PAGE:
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Oct 27, 2010 06:56 AM

Your favorite cheese

These days, I can't stop eating Chimay cheese...from Belgium. So good....

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  1. There are soooo many, but one that stands out for me is an aged Spanish Goat's milk cheese called Monte Enebro. My favorite domestic cheese is Trillium by The Lazy Lady in Vermont.

      1. Domestic and local: the spreadable Teleme from the Cheese Factory in Sonoma. On chunks of seeded sourdough baguette, it's addictive and can easily be my dinner, served up with a good glass of something white and dry.
        I love good imported Manchego shaved over dark greens salad with red grapes and walnuts and walnut oil vinaigrette with verjus for the acid component. Amazingly good.

        1 Reply
        1. re: mamachef

          I got a chunk of Teleme from a cheese shop in Portland, Oregon and I am hooked.

            1. re: sushigirlie

              Ditto on both. But my very favourite of all would be Comte.

              1. re: sushigirlie

                A million times: Epoisse, bought directly in the village. Then an aged Dutch cheese eaten right in the shop.

                1. A farmhouse Stilton tied with an unspeakably rich Explorateur (sp?)

                  5 Replies
                  1. re: beevod

                    There hasn't been a farmouse/farmstead Stilton made since the late 1930's. (By "farmstead," I mean a cheese that is entirely made on a single farm from the milk of that farm's herd.) However, if you are a lover of Stilton, you need to seek out Stichelton, which, for all intents and purposes, is a raw milk Stilton. In deciding to make this cheese, Randolph Hodgson from Neal's Yard Dairy in London and Joe Schneider, the cheesemaker, had two goals: first, to revive the tradition of making raw milk Stillon, which had ceased some twenty plus years earlier after a listeria scare caused Colston Bassett, one of the Stilton producers and the only one to still be using raw milk, to switch to pasteurized milk; and second, to produce a true farmstead cheese. Stichelton can't be called Stilton, because the recipe for the latter now specifies the use of pasteurized milk by law. Stichelton is a wonderful cheese, with all of the savoriness that Stilton is famous for, but with a creamier texture and a longer, more complex finish.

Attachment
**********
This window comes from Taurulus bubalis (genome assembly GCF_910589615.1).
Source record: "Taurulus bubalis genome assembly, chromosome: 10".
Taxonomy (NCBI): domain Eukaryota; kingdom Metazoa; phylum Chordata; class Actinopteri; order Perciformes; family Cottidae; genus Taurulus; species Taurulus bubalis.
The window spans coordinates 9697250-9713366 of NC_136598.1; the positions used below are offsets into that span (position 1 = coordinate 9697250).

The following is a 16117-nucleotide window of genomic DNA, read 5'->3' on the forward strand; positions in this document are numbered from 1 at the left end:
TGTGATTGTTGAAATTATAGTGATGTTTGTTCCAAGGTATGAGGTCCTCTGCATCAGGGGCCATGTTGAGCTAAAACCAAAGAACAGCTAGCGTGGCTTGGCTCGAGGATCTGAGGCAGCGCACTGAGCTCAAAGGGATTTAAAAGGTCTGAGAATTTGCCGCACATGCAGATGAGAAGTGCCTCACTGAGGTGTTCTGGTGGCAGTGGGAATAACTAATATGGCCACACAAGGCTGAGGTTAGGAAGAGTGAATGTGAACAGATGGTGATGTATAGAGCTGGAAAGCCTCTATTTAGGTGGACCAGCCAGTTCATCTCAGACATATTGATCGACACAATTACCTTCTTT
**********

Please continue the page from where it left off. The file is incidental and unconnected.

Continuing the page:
1. re: cheesemaestro

                      Generally speaking, do you think cheeses made with non pasteurized milk taste better? Same with the yogurt?
                      Is it true that all market cheeses in Europe are made with non pasteurized milk?

                      1. re: Monica

                        As a general rule, I think that cheeses made with raw milk have more depth of flavor than cheeses made with pasteurized milk. Pasteurization kills the good bacteria in cheese along with the dangerous ones and inactivates enzymes that contribute to the development of complexity as a cheese ages. However, I don't buy the argument that all pasteurized milk cheeses are bad. A skillful cheesemaker can produce a very good cheese from "zapped" milk, for example, the Stilton made by Colston Bassett. And that's an example of a cheese produced and sold in Europe that is not made from raw milk, so it is not true that all European cheeses sold there are made from raw milk. The number of raw milk cheeses available in European countries is nonetheless much higher than in the US and Canada, because they don't have the restrictive laws we do that prohibit the sale of raw milk cheese aged less than 60 days. Also, large industrial cheesemakers (think Kraft in the US) have to pasteurize, even for aged cheeses, because they get their milk from many different suppliers and cannot vouch for the cleanliness and safe practices of every one of them. To a lesser extent, that is also true in Europe.

                      2. re: beevod

                        l'Explorateur was my first introduction into fine cheese. I was about 20, and went to the local cheese shop and asked for a nice sharp cheddar. The guy behind the counter said sure, but try this first. This was before he told me it was something like $12 a pound (in 1973). I was hooked anyway. Amazing stuff, although it seems to have varied over the years..

                        These days, the Delice de Bourgogne at Trader Joes (or Costco sometimes, but it's too big a piece) is pretty similar to my taste and a lot easier to find.